New Delhi: A central registry set up by the government to prevent property loan frauds will soon expand its scope to include existing mortgages under its ambit as well.
The Central Registry of Securitisation Asset Reconstruction and Security Interest of India (Cersai) was launched on 1 April to prevent fraudulent multiple borrowings against the same property.
It was, however, mandatory for banks and housing finance companies to only register transactions from the beginning of the fiscal year 2011-12. As a result, while details of all new mortgages are being registered, historical information was not shared with the registry.
“We are in the process of examining how we can bring the existing mortgages as on 31 March this year to the portal. Data on existing mortgages will make the registry a comprehensive database,” said R.V. Verma, managing director and chief executive officer, Cersai. “We will be shortly writing to banks and financial institutions about this.”
The mortgages registry has been conceptualized on the lines of Credit Information Bureau (India) Ltd, which maintains the credit history of commercial and consumer borrowers, with real time flow of information to increase transparency, according to bankers and analysts.
M. Narendra, chairman and managing director of Indian Overseas Bank, said the move to increase the scope of the registry will help banks unearth multiple loans against the same property, especially in the retail segment.
“Increasing the scope of the registry to existing mortgages could spring quite a few surprises due to the sheer volume of the mortgages. Instances of frauds could be more on the retail side,” said Robin Roy, associate director at audit and consulting firm PricewaterhouseCoopers India. “When it comes to loans to builders, the amounts involved are huge but fewer in number and banks must be doing due diligence.”
In this year’s budget, finance minister Pranab Mukherjee announced plans to set up the registry under the Securitisation and Reconstruction of Financial Assets and Enforcement of Security Interest Act, 2002 (Sarfaesi Act). It was envisaged as an electronic database of all immovable properties in the housing and commercial real estate segments on which mortgages had been taken.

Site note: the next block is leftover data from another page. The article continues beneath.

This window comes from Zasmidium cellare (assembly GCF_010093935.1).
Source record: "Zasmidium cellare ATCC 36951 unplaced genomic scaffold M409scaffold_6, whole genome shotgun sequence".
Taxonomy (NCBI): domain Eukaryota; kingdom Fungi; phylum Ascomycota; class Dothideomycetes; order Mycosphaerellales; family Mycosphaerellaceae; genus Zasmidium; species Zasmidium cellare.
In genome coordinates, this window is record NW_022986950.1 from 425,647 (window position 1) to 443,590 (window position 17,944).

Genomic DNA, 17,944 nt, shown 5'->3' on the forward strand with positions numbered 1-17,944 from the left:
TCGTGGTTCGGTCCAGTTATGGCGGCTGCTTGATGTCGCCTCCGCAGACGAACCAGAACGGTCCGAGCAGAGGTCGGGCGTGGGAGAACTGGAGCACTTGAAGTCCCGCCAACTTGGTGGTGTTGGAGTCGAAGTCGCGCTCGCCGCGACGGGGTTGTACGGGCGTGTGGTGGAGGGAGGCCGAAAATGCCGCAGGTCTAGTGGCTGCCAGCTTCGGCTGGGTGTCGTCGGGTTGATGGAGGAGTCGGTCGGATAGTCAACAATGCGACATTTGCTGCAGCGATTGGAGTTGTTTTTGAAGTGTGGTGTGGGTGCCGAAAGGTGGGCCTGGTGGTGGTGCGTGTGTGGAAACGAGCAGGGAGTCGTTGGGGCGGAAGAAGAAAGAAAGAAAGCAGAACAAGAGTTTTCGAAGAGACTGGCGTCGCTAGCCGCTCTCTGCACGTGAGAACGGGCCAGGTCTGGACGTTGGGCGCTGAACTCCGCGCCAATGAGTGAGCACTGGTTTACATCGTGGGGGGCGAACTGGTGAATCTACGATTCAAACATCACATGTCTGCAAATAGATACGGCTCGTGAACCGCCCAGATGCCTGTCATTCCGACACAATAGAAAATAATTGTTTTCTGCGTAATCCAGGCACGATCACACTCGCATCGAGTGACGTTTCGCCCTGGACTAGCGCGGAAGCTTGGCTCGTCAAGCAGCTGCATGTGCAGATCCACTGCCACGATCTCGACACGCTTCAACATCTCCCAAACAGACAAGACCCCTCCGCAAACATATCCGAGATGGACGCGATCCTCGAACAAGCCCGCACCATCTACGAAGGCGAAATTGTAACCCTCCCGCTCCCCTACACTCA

“Making banks and housing finance companies compulsorily share historical data may require some amendment to the Sarfaesi Act. The Act under which the registry was set up only makes it mandatory for banks and institutions to register prospective lending,” said Verma.
“We can do the legislation in due course of time. But we are trying to see if we can do without that (the amendment). We will look to expand the scope through moral suasion and by providing some incentives to the lending institutions,” he added.
All lending institutions report transactions to the registry that records an average of 3,000-4,000 transactions a day and has so far registered around 300,000 transactions.
Bank credit to housing and commercial estate as on 29 July stood at Rs 4.77 trillion, a growth of 16% from a year earlier, according to data available with the Reserve Bank of India.
“Similar disclosure norms were already present in the system. The developer firm and the lending institution have to jointly get the register of charge certificate from the Registrar of Companies before the bank disburses the loan for construction,” said Navin Raheja, chairman and managing director, Raheja Developers Ltd. “Bringing the details of the commercial/ construction loans under the ambit of the central registry will simply bring another level of transparency.”
Still, persuading banks to register all transactions related to earlier mortgages may not be easy as it will be a huge exercise and will strain banks’ information technology networks.
“It will be a time-consuming process for banks. They will have to create electronic records of the title deeds and then transfer it to the registry,” Roy said.